Media personality and social media commentator, Ifedayo Ayorinde aka Daddy Freeze has listed three core points that should invariably necessitate a divorce without delay.
According to Freeze, in a post he shared on his Instagram page, people who can go through a divorce should be respected because it requires guts and resources to be able to disentangle oneself from it.
The celebrity dad who has himself been through a divorce from his first marriage further noted that many people are stuck in bad marriages because they can’t afford a divorce. “Sadly, divorce is not for poor people,” he added.
He went on to give three reasons why people should consider leaving their marriage:
”Sadly, divorce is not for poor people! If you think a wedding is expensive, TRY A DIVORCE!
Many people are trapped in bad marriages, because of the financial and emotional requirements of leaving a putrid union.
Read the following points very carefully.
1: Are you constantly cheating or being cheated on? (Matthew 19:9)
2: Are you facing physical and emotional abuse?
3: Are you with a partner who you don’t love or doesn’t love you?
If you answer ‘yes’ to two or more of the options, you have no business in that marriage, talk to a lawyer now.
Freeze was in the news recently when he slammed Mary Nkoju for saying African men are not doing their wives a favour for paying the utility bills. In a sharp rebuttal Daddy Freeze said;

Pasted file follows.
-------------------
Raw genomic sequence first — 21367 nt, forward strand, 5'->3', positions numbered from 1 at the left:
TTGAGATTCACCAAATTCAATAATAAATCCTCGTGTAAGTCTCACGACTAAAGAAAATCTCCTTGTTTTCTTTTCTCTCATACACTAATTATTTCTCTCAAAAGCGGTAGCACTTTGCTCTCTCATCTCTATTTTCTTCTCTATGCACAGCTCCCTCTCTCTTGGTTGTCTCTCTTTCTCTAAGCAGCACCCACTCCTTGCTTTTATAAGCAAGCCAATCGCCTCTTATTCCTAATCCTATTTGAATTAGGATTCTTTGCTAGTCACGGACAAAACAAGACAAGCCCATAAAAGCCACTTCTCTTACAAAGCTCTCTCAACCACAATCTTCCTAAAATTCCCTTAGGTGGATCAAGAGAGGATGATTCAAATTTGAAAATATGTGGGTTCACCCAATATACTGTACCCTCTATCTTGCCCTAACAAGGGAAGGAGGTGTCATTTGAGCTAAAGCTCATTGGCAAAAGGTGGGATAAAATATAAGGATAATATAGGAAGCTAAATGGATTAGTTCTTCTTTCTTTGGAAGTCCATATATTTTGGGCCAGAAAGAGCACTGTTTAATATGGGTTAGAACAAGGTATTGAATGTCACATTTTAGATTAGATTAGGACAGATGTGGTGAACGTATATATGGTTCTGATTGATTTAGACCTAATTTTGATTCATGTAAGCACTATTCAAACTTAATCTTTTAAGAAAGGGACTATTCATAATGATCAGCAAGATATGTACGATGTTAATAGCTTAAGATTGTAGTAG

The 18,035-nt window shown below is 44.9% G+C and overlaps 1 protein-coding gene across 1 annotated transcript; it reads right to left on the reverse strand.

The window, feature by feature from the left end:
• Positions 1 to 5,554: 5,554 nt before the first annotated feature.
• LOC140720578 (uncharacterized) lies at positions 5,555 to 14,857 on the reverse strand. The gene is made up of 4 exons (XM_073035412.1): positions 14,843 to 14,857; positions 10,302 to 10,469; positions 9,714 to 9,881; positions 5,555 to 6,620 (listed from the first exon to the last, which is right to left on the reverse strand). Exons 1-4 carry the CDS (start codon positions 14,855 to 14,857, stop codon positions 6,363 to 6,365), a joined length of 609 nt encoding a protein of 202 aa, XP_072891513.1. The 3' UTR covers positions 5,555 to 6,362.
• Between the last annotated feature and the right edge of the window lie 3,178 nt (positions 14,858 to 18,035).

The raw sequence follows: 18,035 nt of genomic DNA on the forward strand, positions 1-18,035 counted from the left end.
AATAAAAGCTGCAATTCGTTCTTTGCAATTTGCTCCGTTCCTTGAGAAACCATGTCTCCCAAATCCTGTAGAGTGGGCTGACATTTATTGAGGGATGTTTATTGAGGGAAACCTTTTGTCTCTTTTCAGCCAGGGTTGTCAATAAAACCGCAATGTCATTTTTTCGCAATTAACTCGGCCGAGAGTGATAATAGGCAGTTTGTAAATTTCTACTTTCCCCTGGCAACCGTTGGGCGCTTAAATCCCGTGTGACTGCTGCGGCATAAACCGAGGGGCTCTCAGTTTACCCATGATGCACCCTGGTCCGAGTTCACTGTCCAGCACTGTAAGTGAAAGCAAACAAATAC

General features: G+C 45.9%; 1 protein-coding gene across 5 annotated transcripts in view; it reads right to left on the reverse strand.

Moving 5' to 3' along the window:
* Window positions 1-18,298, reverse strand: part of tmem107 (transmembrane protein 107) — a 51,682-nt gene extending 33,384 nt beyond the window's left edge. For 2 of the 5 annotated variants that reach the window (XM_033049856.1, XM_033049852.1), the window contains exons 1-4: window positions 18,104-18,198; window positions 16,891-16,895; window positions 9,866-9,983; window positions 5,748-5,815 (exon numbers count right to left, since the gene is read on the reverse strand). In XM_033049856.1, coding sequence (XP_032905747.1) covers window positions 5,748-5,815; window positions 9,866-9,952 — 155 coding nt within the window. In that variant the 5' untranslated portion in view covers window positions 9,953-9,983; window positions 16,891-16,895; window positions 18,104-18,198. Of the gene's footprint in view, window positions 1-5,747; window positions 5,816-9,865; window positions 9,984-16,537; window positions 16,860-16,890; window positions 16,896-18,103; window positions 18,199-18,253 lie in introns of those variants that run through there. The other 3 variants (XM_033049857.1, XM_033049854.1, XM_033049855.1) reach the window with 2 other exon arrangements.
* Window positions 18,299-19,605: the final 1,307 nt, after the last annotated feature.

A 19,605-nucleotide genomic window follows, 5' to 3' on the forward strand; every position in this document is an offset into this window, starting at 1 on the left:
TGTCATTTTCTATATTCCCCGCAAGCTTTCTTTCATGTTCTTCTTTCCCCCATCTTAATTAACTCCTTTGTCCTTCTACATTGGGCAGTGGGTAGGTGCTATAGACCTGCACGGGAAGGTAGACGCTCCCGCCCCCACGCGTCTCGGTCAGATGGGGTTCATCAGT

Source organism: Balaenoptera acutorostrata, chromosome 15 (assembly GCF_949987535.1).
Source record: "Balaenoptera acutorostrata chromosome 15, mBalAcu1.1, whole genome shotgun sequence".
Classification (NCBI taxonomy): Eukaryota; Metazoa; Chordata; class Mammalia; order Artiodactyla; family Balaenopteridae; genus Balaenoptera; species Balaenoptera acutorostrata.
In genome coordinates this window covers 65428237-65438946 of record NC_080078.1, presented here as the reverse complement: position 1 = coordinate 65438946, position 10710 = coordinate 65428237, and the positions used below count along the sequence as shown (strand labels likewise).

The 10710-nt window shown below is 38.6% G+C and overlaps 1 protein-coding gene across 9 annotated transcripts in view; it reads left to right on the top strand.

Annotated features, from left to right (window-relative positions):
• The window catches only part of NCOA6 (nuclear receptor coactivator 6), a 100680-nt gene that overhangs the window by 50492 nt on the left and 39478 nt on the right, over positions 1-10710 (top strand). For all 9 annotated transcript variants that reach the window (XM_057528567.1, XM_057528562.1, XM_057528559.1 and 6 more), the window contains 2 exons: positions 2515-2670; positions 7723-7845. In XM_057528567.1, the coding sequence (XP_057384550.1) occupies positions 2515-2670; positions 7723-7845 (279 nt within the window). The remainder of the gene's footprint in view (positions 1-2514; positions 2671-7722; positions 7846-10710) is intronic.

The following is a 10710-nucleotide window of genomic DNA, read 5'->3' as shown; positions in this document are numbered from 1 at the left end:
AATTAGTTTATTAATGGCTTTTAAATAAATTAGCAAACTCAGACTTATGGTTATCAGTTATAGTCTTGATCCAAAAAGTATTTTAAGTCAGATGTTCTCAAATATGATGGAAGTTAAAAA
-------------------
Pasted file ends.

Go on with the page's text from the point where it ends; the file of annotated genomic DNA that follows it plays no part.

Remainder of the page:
“I’m struggling to understand this. Two people are working, but only one is paying the bills and it’s supposed to be a partnership?
The banality of this in my opinion, suggests a concoction of contradictions, conveying a message which on the one hand recommends partnership, but then on the other, advocates for African men, whilst at the same time seemingly ignoring the benefits of a patriarchal society.
Traditional African men don’t ‘partner’ with their wives, they pay bills and consequently own women, who in return serve them, while tolerating polygamy and concubinage.See Also
Modernization propounds a social scheme denouncing some of the ‘benefits’ of a patricentric system, in favor of a balance in gender roles and privileges.
I find it inequitable to select only the aspects of both constructs that benefit only a particular gender, increasing the responsibilities of the other while depriving them of their dividends.
Sharing’ instead of ‘paying’ the bills, would have been more appropriate in my opinion.”